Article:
The debate between these two camps is never-ending, and it happens every so often here on HSD. In fact, I think we're about due for another parametrics thread :P (jk), but if you look in the theory section or theory archives, or search for "parametrics", you should find a thread (or several) discussing this in a very in-depth fashion.

Personally, I tend to agree with you, but I'd like to run a topical CP and argue for parametrics sometime this year, just for fun. :P Maybe I'll run Halogen's CP!


Thanks so much for explaining that! Your explanation makes a lot of sense!

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PostPosted: Thu Sep 12, 2013 5:30 am 
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kingwill wrote:
marinadelayne wrote:
I'm new to debate, so please correct me if I am wrong, but I have been told that a counterplan should not affirm the resolution. The judge is voting to either affirm or negate the resolution. If the judge is convinced that federal election law should be significantly reformed in the United States, he/she should vote affirmative, which means voting for the resolution--regardless of which team/plan convinced him/her. I would simply explain that to the judge.

Is it true that counterplans should not affirm the resolution?

When it comes to this issue, there are two camps. At risk of over-simplifying or misrepresenting, I'll try to explain them to you.

Rez-centrism is what you are describing. Under a rez-centrist framework, the affirmative team's role is to affirm the resolution, and the negative team needs to negate the resolution. If you subscribe to this theory, then topical counterplans are a no-no, for the reasons you described. This is the more traditional approach.

Parametrics holds that when the affirmative team chooses a case in the 1AC, they automatically shrink the resolution to encompass only their plan (for the purposes of that round). In other words, the negative team's job is to negate the affirmative team, but not necessarily the entire resolution (only the parts that the affirmative team upholds). Under this theory, the resolution serves less as a mechanism for selecting the winner of the round and more as a limiter on the case that the affirmative can choose. And obviously, topical counterplans can be legitimized with parametrics, as long as the CP is competitive. This is a newer approach.

The debate between these two camps is never-ending, and it happens every so often here on HSD. In fact, I think we're about due for another parametrics thread :P (jk), but if you look in the theory section or theory archives, or search for "parametrics", you should find a thread (or several) discussing this in a very in-depth fashion.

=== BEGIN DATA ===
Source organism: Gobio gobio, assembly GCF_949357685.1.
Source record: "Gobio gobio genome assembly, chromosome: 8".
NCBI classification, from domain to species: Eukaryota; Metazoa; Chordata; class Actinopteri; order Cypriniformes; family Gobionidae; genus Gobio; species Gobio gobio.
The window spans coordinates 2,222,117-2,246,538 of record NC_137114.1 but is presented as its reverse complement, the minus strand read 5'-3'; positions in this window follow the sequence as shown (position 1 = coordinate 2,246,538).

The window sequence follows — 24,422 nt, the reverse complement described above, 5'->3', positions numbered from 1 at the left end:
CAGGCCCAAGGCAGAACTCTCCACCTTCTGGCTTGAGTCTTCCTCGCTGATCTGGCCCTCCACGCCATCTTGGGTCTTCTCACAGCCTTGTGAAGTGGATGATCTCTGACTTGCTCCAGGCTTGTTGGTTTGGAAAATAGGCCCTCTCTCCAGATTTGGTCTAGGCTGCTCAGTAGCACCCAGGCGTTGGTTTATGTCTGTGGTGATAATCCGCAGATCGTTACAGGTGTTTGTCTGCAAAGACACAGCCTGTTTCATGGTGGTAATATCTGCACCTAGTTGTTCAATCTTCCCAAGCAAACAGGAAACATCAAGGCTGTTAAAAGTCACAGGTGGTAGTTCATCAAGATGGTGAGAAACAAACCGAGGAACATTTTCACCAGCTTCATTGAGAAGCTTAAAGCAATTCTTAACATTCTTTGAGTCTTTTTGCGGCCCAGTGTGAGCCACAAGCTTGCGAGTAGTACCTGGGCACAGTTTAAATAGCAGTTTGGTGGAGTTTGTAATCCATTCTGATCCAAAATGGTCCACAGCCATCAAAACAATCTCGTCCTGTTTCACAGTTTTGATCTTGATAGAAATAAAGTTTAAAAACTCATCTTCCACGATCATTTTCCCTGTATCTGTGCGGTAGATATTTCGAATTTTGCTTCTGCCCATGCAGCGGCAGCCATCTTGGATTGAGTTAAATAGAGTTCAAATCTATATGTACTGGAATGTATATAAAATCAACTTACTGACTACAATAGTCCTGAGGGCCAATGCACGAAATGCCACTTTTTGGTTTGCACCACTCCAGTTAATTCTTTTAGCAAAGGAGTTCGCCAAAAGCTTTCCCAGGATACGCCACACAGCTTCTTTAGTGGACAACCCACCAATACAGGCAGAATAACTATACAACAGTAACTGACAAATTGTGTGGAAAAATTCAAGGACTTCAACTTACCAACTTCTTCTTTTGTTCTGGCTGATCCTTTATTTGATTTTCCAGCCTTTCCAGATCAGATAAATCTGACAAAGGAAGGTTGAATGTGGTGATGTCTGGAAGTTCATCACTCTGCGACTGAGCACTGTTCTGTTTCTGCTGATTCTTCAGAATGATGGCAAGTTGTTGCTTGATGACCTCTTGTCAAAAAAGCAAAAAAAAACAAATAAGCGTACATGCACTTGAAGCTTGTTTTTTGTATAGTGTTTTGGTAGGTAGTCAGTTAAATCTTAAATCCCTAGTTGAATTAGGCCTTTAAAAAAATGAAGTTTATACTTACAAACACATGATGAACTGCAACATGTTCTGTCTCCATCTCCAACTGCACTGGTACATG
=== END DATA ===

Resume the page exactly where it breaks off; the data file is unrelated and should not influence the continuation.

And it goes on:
Personally, I tend to agree with you, but I'd like to run a topical CP and argue for parametrics sometime this year, just for fun. :P Maybe I'll run Halogen's CP!


Those are the only two options, unless you want to throw parameter theory into the mix.
And I just realized I probably sparked another counterplan theory discussion. http://i.imgur.com/NvfCGSX.gif

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 Post subject: Re: Topical counterplans
PostPosted: Thu Sep 12, 2013 6:49 am 
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Technically, there are three options:

Rezcentrism = judge votes on the resolution.
Plancentrism = judge votes on the plan.
Parametrics = mixture of the two (judge votes on the resolution, but we're basically going to act like the resolution is the plan.)

The articles linked above have a pretty good summary of the arguments for and against each framework.

(Trevor's concept of "parameter theory" is basically just plancentrism, phrased differently. You can also get funky and argue something like hypothesis testing, but that's not practically much different from rezcentrism.)

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 Post subject: Re: Topical counterplans
PostPosted: Thu Sep 12, 2013 7:07 am 
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Which makes more sense:

The judge votes aff iff the judge is persuaded that the resolution is true. The plan (or topical CP) implies the resolution; therefore, the judge votes aff if the judge is persuaded that the plan (or topical CP) should happen. If judge is not persuaded that the plan should happen, then the judge has no reason to be persuaded that the resolution is true and so votes neg on presumption.

The judge votes aff if the judge is persuaded that the plan should happen. Some ways to persuade the judge to vote neg:
- Persuade the judge that the plan is not topical. Voting aff would justify tactics that would make debate unsustainable and unenjoyable.
- Perusade the judge that there is a superior alternative to the plan. The judge is persuaded that the plan should not happen because something else should happen instead. Tangential note: it's better for the CP to be topical for the same reasons a plan should be topical: aff is going up against something they could just as reliably prepare against by doing neg preparations, rather than something they might never have heard of.

Is neg supposed to persuade the judge that the status quo is perfect, or that the plan should not happen?

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 Post subject: Re: Topical counterplans
PostPosted: Thu Sep 12, 2013 1:10 pm 
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Neg is supposed to negate the resolution.

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 Post subject: Re: Topical counterplans
PostPosted: Thu Sep 12, 2013 3:05 pm